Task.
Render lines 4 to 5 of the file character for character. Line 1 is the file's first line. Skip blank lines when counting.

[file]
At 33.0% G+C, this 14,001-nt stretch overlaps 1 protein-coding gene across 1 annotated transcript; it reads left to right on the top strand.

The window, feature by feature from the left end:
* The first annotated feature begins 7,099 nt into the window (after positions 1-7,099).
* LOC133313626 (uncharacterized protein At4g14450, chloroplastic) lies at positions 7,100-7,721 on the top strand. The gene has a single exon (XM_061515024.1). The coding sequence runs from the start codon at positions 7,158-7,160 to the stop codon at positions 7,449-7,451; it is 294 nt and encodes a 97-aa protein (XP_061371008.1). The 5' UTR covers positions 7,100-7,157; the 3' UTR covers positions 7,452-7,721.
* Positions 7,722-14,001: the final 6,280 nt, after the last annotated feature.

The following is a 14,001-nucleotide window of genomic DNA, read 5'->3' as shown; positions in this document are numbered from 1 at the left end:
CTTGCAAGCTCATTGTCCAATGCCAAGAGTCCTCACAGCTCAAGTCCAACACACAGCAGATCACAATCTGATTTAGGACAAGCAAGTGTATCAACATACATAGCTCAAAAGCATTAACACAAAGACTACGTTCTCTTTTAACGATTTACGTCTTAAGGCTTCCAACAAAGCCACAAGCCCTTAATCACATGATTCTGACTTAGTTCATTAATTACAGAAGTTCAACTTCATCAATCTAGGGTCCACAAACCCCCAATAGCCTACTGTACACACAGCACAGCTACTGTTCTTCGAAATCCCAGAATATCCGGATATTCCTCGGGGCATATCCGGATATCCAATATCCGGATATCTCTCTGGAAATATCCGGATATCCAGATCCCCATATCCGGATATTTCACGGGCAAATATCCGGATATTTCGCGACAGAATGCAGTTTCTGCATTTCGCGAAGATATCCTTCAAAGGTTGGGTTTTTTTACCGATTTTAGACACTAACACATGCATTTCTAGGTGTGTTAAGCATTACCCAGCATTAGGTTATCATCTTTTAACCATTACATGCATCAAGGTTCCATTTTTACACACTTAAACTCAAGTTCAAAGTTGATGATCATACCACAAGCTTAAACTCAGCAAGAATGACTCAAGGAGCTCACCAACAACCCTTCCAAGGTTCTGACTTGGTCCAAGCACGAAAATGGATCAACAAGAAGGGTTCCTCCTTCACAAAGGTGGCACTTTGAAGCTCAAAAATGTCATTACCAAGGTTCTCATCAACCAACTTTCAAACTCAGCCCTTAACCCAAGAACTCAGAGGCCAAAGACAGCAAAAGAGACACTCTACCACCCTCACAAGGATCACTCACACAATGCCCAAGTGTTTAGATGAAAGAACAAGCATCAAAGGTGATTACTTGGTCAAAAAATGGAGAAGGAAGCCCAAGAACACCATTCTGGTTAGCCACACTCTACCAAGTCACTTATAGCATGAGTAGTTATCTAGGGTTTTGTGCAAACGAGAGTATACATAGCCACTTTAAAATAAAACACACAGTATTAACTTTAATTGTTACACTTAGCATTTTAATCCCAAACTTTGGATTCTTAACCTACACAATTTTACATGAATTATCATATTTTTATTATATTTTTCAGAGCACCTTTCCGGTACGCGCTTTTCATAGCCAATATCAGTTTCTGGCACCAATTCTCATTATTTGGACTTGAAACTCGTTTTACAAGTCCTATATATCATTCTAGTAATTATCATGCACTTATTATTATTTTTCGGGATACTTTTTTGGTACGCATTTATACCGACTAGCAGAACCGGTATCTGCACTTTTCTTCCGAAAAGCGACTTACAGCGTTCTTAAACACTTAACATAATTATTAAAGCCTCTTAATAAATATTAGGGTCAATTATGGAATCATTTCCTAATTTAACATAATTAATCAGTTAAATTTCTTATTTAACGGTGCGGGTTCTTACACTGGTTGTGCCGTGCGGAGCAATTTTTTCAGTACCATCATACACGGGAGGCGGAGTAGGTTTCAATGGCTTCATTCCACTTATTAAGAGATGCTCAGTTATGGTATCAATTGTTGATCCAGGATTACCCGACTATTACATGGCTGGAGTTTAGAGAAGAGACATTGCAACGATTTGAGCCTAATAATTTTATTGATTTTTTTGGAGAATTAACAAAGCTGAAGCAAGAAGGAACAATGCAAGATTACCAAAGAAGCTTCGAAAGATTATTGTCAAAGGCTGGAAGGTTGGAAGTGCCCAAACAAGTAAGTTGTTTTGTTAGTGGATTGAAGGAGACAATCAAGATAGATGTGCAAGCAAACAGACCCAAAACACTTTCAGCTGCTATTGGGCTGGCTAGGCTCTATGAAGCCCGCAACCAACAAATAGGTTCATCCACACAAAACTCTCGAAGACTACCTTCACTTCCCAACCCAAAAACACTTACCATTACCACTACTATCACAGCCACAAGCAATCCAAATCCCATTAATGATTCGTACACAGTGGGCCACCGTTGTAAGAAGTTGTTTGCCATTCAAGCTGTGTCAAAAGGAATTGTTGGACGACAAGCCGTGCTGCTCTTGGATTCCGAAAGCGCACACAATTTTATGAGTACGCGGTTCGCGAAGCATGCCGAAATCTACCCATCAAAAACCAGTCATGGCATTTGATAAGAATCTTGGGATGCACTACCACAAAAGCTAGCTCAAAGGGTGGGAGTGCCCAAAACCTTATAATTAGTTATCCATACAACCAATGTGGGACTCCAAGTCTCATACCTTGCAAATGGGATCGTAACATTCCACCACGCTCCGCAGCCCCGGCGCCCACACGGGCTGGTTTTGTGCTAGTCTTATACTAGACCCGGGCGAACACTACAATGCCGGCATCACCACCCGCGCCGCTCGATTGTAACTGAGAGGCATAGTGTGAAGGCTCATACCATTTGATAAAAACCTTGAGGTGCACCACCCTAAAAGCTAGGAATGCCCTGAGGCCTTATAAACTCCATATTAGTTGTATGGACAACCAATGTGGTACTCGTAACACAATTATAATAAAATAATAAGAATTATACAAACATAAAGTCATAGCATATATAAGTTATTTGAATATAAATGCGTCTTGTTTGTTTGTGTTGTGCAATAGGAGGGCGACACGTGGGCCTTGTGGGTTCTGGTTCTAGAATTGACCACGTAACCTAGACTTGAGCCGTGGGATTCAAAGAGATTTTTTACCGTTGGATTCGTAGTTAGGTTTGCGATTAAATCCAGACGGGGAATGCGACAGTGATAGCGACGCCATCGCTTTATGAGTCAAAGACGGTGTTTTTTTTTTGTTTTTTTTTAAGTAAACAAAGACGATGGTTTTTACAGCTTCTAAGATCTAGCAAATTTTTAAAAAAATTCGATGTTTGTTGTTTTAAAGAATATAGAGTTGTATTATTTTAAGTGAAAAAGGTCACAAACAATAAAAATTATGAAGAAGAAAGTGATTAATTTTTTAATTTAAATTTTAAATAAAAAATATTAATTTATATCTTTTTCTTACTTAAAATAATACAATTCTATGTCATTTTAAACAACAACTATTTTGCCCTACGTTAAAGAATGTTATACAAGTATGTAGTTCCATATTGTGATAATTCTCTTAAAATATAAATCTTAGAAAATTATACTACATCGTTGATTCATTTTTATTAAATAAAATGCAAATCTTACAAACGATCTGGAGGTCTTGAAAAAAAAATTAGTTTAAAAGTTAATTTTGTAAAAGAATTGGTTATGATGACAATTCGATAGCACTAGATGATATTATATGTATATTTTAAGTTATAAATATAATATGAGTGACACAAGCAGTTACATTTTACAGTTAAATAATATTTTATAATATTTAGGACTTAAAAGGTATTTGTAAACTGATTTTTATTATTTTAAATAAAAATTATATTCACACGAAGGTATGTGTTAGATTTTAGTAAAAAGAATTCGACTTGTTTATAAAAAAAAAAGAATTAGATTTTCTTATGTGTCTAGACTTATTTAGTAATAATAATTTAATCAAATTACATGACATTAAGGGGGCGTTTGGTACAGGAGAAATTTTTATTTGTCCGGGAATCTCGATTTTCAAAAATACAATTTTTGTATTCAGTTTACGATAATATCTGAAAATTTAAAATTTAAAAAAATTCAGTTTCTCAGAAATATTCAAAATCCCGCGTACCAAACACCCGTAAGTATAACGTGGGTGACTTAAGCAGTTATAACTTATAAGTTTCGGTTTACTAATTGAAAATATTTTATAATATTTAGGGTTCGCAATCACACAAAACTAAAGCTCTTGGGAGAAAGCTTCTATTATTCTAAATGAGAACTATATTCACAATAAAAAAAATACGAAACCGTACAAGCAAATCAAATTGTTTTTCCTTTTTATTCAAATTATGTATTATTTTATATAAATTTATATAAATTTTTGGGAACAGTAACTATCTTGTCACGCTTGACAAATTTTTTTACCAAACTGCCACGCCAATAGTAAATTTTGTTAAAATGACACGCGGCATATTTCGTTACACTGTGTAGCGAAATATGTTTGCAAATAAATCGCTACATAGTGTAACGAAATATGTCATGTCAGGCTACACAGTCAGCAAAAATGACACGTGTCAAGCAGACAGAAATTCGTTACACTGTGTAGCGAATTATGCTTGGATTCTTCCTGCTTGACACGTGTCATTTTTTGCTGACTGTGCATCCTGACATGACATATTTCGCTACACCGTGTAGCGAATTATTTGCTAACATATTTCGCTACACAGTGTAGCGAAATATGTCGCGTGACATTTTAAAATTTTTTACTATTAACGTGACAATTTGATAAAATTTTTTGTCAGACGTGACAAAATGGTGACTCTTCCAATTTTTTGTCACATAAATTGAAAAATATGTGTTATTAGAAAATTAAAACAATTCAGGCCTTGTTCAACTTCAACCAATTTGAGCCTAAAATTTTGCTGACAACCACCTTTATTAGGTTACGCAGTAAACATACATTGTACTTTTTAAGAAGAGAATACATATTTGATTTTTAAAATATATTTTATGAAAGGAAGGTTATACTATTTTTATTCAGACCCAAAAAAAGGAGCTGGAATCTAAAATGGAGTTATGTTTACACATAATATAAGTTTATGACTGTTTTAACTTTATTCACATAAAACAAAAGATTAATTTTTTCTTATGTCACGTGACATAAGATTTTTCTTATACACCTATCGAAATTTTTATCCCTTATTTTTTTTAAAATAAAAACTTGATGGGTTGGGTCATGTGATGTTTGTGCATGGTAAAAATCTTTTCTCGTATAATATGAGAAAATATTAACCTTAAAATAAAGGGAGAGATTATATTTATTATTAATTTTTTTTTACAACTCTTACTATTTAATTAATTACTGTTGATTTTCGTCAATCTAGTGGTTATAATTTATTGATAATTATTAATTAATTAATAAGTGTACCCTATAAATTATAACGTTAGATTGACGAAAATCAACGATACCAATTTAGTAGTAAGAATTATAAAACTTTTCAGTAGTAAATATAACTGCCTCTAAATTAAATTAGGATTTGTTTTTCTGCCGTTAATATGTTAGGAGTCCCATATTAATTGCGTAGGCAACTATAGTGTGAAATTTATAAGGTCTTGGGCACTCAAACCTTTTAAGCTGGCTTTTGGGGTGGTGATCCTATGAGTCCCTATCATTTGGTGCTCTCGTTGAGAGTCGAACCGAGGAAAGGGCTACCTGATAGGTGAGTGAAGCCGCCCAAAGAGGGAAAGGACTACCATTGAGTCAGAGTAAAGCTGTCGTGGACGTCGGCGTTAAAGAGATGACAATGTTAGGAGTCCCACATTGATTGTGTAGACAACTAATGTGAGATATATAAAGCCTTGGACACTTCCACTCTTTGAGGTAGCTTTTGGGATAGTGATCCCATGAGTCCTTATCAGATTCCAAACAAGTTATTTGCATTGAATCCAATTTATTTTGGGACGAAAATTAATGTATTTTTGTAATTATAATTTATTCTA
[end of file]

* LOC133313626 (uncharacterized protein At4g14450, chloroplastic) lies at positions 7,100-7,721 on the top strand. The gene has a single exon (XM_061515024.1). The coding sequence runs from the start codon at positions 7,158-7,160 to the stop codon at positions 7,449-7,451; it is 294 nt and encodes a 97-aa protein (XP_061371008.1). The 5' UTR covers positions 7,100-7,157; the 3' UTR covers positions 7,452-7,721.
* Positions 7,722-14,001: the final 6,280 nt, after the last annotated feature.